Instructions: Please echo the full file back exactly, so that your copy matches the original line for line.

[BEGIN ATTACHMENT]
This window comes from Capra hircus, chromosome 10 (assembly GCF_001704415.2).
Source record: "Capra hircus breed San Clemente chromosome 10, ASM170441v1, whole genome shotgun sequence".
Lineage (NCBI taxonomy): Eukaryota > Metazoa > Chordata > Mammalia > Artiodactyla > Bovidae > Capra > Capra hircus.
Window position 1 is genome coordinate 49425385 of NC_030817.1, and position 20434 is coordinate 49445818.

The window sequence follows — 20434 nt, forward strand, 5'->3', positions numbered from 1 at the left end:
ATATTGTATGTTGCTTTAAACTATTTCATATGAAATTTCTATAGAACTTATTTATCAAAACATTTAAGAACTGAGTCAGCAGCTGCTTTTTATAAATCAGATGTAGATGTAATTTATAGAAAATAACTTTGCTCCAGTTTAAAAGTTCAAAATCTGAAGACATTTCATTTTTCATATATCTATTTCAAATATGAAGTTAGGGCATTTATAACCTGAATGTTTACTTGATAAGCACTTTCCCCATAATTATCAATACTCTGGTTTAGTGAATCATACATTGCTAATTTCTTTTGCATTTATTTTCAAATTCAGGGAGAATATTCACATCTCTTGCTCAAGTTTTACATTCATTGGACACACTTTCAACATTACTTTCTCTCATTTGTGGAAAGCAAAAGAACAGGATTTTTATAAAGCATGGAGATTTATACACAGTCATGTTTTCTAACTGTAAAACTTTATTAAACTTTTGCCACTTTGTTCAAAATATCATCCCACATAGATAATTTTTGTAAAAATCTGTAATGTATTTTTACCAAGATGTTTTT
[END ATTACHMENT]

This window comes from Capra hircus, chromosome 10 (assembly GCF_001704415.2).
Source record: "Capra hircus breed San Clemente chromosome 10, ASM170441v1, whole genome shotgun sequence".
Lineage (NCBI taxonomy): Eukaryota > Metazoa > Chordata > Mammalia > Artiodactyla > Bovidae > Capra > Capra hircus.
Window position 1 is genome coordinate 49425385 of NC_030817.1, and position 20434 is coordinate 49445818.

The window sequence follows — 20434 nt, forward strand, 5'->3', positions numbered from 1 at the left end:
ATATTGTATGTTGCTTTAAACTATTTCATATGAAATTTCTATAGAACTTATTTATCAAAACATTTAAGAACTGAGTCAGCAGCTGCTTTTTATAAATCAGATGTAGATGTAATTTATAGAAAATAACTTTGCTCCAGTTTAAAAGTTCAAAATCTGAAGACATTTCATTTTTCATATATCTATTTCAAATATGAAGTTAGGGCATTTATAACCTGAATGTTTACTTGATAAGCACTTTCCCCATAATTATCAATACTCTGGTTTAGTGAATCATACATTGCTAATTTCTTTTGCATTTATTTTCAAATTCAGGGAGAATATTCACATCTCTTGCTCAAGTTTTACATTCATTGGACACACTTTCAACATTACTTTCTCTCATTTGTGGAAAGCAAAAGAACAGGATTTTTATAAAGCATGGAGATTTATACACAGTCATGTTTTCTAACTGTAAAACTTTATTAAACTTTTGCCACTTTGTTCAAAATATCATCCCACATAGATAATTTTTGTAAAAATCTGTAATGTATTTTTACCAAGATGTTTTT